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Sorry i mean that 10 Khz is obtainable only if you use a multirate stage cause using a single stage results in extreme lenght of the filter. 500 Mhz is a problem for what i sayd just now about filter, is the frequency that i need to generate the sinusoidal signals with a DDS and i can perfectly run at that frequency,the problem is related to filtering. So i'm completely agree with you about these suggestions. The max frequency i need is 200 MHZ so the alis component at 300 MHZ is not a problem and yes, the demodulation is done before the decimation. I'm in the latter case, i just need to filter as much noise as i can so for now i just suppose to select 10 KHZ of BW. Thanks for your suggestions, best regards.

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I don’t totally follow what your requirements are, but I’m happy to share what I know about it.  It sounds like you want to apply a filter to your signal, but your sample rate is prohibitively large.  If that is the case, I believe the best tool for the job is a polyphase filter, such that the resampling and filtering take place in a single operation, providing a more efficient implementation.  Alternatively, you could use an aggressive CIC filter and decimate after it.

In terms of specifying the filter, you need to define the decimation factor, I.e your output sample rate.  This should be equal to 2 times your desired bandwidth plus some margin.  The transition band is the difference between your output nyquist frequency and your desired bandwidth. The smaller the transition band and the higher the attenuation, the longer your filter needs to be. In other words, by building in more margin, the less computationally expensive your filter becomes.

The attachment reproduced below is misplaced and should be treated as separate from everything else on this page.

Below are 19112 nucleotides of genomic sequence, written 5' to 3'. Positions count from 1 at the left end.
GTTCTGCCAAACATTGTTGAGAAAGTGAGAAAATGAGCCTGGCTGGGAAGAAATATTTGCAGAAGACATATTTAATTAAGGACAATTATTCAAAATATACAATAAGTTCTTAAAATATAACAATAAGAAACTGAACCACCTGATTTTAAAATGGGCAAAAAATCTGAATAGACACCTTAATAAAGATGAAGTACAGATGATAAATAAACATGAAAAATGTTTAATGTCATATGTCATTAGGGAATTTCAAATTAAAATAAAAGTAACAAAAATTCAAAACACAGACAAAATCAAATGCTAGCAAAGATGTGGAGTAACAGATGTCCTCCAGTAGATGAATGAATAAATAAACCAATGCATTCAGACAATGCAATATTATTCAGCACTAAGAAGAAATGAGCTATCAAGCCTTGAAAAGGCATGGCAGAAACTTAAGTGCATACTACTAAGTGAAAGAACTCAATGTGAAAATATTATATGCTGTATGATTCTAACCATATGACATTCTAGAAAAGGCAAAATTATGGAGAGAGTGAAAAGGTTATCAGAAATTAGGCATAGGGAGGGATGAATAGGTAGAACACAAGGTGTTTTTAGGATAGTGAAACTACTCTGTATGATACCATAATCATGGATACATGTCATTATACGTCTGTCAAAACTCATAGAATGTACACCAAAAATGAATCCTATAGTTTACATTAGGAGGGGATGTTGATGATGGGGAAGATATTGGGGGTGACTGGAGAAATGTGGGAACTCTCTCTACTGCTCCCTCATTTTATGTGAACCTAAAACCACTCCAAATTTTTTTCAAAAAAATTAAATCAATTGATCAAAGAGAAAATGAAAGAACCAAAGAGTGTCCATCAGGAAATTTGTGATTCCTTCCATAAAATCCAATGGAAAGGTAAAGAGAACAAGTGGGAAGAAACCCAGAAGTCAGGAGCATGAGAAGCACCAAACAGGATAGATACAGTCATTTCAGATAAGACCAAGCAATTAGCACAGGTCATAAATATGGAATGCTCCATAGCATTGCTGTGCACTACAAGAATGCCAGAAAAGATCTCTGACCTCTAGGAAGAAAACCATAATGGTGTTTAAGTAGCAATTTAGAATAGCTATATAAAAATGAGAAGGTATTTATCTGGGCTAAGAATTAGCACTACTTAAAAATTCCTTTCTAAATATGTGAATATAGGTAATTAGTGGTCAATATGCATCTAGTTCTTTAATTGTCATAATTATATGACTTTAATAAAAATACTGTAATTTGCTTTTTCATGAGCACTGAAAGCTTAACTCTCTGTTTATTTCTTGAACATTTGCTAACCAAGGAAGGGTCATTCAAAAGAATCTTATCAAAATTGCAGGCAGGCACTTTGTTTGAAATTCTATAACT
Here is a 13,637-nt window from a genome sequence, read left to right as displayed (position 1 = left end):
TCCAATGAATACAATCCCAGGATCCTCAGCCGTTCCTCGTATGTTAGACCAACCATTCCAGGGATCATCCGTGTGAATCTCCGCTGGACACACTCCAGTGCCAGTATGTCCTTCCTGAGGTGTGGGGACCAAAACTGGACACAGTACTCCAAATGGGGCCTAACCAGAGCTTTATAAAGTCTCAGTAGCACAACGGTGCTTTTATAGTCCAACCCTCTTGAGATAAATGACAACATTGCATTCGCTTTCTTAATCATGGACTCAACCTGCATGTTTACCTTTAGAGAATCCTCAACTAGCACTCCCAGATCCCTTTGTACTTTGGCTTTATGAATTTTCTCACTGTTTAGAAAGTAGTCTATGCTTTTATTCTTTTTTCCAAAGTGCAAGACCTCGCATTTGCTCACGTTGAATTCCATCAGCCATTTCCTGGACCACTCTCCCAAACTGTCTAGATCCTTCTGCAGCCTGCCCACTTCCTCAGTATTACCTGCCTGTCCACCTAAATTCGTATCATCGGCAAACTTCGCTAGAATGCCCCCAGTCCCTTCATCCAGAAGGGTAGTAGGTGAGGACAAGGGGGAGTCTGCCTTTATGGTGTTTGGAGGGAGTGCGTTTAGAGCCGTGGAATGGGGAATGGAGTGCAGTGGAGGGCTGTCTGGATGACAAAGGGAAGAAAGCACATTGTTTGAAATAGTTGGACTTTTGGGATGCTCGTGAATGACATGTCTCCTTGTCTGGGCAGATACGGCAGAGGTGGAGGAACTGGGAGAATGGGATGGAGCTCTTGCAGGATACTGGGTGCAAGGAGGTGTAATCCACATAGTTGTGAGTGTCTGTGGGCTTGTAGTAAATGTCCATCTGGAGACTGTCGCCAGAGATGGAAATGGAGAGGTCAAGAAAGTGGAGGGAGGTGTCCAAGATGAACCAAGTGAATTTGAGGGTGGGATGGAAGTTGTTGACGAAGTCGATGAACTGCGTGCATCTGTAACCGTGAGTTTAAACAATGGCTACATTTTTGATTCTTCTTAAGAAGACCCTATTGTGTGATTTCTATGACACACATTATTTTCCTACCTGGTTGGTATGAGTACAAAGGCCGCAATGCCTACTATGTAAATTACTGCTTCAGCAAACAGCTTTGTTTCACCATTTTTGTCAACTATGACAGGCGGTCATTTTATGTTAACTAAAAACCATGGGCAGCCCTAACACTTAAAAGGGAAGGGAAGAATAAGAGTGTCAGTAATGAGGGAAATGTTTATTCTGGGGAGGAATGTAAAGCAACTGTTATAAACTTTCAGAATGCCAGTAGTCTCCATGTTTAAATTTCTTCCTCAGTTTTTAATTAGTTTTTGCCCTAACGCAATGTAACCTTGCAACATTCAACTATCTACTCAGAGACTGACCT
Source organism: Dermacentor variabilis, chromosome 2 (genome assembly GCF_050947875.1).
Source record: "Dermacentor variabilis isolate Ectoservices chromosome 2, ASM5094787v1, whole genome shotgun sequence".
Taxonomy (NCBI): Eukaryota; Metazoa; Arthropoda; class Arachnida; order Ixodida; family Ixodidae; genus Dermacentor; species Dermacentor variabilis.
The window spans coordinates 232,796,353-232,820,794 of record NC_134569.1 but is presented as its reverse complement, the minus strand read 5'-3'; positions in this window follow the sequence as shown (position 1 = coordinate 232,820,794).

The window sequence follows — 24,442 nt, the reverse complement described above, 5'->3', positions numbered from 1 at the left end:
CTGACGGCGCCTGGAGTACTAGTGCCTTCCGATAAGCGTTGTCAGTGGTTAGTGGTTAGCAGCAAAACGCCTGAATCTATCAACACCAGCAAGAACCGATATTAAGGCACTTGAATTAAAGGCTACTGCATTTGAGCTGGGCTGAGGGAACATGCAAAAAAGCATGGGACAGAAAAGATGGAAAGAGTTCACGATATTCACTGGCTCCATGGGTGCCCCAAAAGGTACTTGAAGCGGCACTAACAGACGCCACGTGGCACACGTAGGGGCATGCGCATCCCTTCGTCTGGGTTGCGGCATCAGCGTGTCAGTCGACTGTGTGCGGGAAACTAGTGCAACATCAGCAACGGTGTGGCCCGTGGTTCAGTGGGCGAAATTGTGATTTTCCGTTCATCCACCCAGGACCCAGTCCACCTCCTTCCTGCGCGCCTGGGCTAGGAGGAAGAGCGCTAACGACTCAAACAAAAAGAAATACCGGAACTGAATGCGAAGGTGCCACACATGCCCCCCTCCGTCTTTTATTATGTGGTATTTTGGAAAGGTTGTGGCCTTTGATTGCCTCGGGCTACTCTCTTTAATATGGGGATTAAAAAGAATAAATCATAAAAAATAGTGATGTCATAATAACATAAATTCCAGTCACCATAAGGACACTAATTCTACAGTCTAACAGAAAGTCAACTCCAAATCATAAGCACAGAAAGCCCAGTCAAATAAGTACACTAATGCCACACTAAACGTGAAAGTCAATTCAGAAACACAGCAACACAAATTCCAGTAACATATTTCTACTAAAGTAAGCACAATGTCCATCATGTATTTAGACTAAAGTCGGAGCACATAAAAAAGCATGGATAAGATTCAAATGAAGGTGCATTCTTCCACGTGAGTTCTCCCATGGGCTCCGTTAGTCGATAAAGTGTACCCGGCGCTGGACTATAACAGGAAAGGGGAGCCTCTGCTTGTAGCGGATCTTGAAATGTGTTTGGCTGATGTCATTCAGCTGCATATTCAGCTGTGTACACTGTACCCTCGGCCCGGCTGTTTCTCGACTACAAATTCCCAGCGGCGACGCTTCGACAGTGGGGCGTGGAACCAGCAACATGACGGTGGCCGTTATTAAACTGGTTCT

With that in mind, I don’t understand why your transition band in the first example doesn’t start at 10Mhz, which I assume is the desired output bandwidth. Next, the size of the transition band sets your filter complexity.  Lastly, your decimation factor sets how much aliasing occurs.  If nyquist occurs at or above that first null, aliasing should be minimal.  If you set it lower, aliasing will occur and it becomes a judgment call as to how much you can stomach. Hope that helps

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ok, everything should be clear now. In the first case the transition band start at around 50 Mhz as expected because i chose a decimation factor of 5. Clearly in the second case we will have more aliasing, so hoping to be more clear i'll try to explain better: the question is related to the noise improvement that i want to obtain at the end. Let's say i want a SNR improvement of 30 DB so in the implementation of the filter, as in the second case, i can refer to other frequency point(not cutoff) that gives but some value around -50Db in a way that the noise and the aliasing could be neglected and after that choosing the decimation factor. What i want to say is that i've not necessary have to refer to the cutoff frequency of the filter but i can choose a frequency point that meets the project requirement. Is it right?

Thank you very much

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Firstly SNR depends on inband noise and out of band noise. With filtering you can reduce out of band noise or leave to alias and so reduce SNR relative to ADC output. You will never be able to remove inband noise.

The cutoff frequency depends on your requirements i.e. what bandwidth you want to end up with. In the decimation stages you follow that rule I explained earlier. Cut off at Fs_out/2 of that stage or less or more provided next stages are aware what to do.

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ok that's clear,thanks again

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Yeah. When you spec a decimation filter, it’s not so much the ‘cutoff’ that we’re talking about.  Instead, we talk about the pass, transition and stop bands.  You want the stop band to begin at the output nyquist frequency to minimize aliasing.  If your pass band ends at the nyquist, all of the transition band will alias.  To your point, the designer can decide how much aliasing they can tolerate and choose the decimation factor and anti aliasing filter accordingly